The only thing that really seemed to detract from the Sweetpea Beauty experience was the animation quality. The previous feature, Pistachio offered some of the most impressive animation to come out of the Big Idea Productions team yet, with wonderful shadings and renderings throughout. Sweetpea Beauty, however, bears a look and feel that seems maybe even a little unfinished. It's not bad by any means, but compared to the previous episode, there is a significant enough difference that it was even a bit distracting. Regardless, I highly doubt the junior VeggieTales fans will notice or care, but it was obvious enough to come as a surprise to me. Hopefully this Fall's It's A Meaningful Life will look a bit more dazzling like Pistachio did.

That visual nitpick aside, Sweetpea Beauty is a family entertainment gem that will especially speak to any little ladies in your family. And who knows, it just might speak to the moms and even some of the little men as well. Props to Big Idea for tackling yet another important lesson for life - and doing it well! (Side note: CCM music fans may also be delighted to see the return of Nichole Nordeman to music with a brand new featured song during the credits of the film, entitled "Beautiful For Me.")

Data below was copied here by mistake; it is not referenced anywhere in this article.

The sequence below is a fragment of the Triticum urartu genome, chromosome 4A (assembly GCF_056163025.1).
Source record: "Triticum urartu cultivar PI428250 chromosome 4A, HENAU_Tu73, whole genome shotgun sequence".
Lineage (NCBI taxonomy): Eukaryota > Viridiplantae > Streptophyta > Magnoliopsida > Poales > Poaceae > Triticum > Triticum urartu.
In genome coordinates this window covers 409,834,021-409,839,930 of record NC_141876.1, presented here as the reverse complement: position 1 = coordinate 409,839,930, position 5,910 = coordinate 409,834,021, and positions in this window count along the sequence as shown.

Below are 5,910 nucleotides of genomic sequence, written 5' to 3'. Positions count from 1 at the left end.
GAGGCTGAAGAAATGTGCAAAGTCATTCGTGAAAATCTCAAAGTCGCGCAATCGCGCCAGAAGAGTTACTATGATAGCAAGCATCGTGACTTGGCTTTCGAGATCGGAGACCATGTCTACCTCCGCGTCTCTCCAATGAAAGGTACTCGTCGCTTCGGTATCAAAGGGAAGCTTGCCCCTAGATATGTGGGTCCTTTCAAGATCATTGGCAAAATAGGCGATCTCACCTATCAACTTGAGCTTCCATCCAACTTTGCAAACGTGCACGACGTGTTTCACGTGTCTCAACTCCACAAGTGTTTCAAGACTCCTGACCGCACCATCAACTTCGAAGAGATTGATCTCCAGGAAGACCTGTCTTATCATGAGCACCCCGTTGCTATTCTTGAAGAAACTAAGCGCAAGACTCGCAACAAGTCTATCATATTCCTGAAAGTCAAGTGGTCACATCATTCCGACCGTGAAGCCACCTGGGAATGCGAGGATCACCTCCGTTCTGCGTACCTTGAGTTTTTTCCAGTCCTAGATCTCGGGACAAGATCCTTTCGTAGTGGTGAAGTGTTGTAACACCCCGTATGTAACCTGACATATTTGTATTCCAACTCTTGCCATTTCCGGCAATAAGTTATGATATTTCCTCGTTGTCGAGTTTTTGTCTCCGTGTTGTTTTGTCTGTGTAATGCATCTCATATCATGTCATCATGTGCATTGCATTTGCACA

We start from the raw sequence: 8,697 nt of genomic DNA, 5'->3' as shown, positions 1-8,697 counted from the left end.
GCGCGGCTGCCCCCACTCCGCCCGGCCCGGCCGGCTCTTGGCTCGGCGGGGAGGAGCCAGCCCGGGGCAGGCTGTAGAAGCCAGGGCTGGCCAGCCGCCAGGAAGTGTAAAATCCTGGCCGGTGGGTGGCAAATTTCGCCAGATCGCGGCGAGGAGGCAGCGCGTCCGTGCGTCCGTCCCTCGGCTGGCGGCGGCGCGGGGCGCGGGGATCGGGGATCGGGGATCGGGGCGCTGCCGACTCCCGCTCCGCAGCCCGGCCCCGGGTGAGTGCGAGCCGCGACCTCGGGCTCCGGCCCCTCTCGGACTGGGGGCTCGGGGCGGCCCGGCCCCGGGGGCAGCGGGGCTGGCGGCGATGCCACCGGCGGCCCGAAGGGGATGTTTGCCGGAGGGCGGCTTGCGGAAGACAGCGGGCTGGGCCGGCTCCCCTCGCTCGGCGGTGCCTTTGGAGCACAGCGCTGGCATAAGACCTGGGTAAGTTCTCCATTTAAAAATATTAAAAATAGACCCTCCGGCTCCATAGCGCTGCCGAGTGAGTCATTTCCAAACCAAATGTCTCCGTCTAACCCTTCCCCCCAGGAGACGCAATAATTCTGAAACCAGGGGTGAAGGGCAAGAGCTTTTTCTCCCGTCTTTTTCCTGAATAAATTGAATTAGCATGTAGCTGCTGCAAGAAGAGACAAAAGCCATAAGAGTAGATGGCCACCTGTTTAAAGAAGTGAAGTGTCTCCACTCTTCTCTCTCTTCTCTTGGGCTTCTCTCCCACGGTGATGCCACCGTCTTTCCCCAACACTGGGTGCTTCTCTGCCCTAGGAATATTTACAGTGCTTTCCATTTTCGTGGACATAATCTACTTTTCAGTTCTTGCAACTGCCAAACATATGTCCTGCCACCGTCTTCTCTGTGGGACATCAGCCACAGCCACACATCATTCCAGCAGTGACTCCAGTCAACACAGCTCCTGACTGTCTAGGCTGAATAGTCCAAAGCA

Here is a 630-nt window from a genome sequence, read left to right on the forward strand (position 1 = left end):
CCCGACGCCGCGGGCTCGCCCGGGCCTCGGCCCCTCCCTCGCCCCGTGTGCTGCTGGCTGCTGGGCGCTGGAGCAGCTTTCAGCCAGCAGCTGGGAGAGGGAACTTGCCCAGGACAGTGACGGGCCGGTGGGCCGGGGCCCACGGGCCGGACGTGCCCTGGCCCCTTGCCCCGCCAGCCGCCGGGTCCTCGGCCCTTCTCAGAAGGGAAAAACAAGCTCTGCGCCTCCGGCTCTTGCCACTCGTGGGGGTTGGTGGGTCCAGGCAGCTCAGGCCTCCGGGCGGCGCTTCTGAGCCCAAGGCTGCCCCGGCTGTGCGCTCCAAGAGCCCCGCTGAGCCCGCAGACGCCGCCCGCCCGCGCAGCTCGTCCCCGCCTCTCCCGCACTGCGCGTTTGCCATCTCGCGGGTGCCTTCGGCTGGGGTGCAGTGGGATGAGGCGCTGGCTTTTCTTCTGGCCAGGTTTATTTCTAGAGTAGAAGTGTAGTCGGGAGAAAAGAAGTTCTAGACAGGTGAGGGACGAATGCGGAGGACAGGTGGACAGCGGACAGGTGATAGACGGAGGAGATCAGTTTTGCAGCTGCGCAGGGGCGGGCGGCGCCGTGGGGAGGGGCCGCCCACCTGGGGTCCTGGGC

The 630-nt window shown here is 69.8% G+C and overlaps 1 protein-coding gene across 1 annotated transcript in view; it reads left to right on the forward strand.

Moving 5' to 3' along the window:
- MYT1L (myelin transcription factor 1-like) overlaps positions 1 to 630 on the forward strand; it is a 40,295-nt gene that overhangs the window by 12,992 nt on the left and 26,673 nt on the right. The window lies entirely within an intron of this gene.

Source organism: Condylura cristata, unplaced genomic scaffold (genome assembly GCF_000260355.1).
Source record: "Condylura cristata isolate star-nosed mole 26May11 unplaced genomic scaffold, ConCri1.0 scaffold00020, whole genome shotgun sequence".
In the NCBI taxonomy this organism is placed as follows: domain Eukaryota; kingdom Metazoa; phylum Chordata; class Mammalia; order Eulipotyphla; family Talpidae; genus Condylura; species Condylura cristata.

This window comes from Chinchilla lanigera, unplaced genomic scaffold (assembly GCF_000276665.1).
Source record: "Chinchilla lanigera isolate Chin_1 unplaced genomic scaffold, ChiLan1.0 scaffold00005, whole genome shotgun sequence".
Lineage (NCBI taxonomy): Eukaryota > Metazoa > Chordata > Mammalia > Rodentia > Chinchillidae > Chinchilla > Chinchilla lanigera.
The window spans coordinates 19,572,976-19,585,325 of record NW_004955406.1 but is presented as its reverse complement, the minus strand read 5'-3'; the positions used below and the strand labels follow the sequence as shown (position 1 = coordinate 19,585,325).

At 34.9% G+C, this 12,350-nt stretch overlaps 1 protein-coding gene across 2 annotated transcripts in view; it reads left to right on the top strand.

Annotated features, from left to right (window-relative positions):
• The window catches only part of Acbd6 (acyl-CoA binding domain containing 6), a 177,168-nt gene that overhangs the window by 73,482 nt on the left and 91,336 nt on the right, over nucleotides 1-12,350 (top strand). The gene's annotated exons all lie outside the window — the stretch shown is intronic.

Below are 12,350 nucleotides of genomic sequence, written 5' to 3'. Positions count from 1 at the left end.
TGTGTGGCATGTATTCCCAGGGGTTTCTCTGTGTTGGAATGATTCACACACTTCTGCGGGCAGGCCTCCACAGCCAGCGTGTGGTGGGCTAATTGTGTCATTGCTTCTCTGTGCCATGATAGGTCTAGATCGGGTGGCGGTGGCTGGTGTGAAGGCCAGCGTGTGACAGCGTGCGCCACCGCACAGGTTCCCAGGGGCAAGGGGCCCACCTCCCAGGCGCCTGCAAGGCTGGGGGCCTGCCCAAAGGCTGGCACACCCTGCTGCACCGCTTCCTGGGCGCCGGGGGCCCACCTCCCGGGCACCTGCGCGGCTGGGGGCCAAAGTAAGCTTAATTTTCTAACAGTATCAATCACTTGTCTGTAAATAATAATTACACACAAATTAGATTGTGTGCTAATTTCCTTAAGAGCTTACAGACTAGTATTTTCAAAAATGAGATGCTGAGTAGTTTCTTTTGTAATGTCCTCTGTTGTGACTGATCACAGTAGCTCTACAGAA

- Review date: 7/30/10; Written by John DiBiase of Jesusfreakhideout.com

 

** Disclaimer: All reviews are based solely on the opinions of the reviewer. Most reviews are rated on how the reviewer enjoyed the film overall, not on content. However, if the content really affects the reviewer's opinion of the film, it will definitely affect the reviewer's rating.